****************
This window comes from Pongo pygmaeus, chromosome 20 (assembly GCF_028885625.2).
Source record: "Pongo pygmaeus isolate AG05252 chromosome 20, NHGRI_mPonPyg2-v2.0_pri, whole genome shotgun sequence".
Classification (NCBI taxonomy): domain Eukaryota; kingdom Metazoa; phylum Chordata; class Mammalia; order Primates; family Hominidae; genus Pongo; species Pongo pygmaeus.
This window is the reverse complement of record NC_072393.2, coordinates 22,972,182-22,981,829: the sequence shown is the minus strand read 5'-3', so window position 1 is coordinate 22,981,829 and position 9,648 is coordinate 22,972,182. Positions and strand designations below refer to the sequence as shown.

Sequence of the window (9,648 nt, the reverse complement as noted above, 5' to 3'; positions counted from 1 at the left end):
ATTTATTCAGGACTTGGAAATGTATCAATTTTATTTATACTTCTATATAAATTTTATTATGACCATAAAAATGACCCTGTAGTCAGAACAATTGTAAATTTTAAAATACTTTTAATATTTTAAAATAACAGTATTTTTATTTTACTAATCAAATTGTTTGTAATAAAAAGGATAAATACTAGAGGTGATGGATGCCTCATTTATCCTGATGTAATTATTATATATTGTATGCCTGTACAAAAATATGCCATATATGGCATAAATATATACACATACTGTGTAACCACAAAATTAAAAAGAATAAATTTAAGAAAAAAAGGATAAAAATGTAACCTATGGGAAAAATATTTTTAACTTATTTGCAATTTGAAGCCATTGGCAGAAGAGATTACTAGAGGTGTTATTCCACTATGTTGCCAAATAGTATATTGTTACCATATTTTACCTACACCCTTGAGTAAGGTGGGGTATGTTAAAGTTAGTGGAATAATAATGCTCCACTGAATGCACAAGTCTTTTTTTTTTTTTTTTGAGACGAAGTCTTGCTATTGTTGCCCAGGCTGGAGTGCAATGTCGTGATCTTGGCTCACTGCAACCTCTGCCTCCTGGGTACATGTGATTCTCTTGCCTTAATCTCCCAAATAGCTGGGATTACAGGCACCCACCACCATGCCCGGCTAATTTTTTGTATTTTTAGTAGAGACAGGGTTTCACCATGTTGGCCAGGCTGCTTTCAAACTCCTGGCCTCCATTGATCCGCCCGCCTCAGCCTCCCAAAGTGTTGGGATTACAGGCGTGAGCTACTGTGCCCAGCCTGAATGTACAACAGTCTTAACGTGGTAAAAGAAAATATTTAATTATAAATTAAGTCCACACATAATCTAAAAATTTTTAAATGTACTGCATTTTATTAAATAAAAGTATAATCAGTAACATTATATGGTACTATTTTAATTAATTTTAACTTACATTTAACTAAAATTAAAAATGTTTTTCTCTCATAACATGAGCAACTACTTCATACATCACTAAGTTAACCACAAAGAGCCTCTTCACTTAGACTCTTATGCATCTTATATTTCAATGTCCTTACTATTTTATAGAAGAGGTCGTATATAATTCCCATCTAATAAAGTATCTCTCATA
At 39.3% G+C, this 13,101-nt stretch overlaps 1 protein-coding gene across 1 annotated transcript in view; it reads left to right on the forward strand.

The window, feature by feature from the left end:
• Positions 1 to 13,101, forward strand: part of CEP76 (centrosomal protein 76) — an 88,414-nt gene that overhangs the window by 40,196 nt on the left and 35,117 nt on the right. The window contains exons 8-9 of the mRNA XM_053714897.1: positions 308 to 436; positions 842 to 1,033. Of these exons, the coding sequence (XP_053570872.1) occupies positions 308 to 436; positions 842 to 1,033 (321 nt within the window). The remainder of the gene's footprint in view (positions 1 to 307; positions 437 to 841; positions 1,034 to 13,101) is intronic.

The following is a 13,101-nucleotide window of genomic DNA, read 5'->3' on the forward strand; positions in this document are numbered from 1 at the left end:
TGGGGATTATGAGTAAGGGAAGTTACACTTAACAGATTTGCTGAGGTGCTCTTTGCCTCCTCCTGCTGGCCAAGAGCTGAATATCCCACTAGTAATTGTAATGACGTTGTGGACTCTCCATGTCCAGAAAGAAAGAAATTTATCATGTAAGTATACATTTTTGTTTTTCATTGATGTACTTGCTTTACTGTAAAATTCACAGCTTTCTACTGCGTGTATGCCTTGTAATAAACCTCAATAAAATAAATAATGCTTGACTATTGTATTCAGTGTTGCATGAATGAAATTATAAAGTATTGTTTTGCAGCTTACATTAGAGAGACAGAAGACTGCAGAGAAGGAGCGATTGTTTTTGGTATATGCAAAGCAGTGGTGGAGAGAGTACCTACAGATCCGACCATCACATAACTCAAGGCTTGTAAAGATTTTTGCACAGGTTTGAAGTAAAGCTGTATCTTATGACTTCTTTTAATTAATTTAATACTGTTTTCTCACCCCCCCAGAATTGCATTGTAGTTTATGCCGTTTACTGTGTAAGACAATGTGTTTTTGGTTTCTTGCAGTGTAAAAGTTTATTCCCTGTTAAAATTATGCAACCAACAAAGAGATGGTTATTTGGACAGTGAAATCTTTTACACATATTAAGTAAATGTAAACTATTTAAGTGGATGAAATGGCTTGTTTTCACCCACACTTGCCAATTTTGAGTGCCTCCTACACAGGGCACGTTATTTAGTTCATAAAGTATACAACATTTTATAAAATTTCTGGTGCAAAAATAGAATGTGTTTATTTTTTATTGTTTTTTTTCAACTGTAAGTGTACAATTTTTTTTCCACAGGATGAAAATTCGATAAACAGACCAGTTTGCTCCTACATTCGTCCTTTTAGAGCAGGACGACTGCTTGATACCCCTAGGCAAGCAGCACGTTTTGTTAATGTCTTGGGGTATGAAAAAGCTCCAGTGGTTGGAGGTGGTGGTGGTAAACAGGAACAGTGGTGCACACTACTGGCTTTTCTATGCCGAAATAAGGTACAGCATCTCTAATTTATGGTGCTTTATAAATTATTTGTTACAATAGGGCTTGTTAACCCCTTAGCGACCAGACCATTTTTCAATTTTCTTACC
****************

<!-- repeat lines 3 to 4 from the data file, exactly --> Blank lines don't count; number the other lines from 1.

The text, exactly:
Classification (NCBI taxonomy): domain Eukaryota; kingdom Metazoa; phylum Chordata; class Mammalia; order Primates; family Hominidae; genus Pongo; species Pongo pygmaeus.
This window is the reverse complement of record NC_072393.2, coordinates 22,972,182-22,981,829: the sequence shown is the minus strand read 5'-3', so window position 1 is coordinate 22,981,829 and position 9,648 is coordinate 22,972,182. Positions and strand designations below refer to the sequence as shown.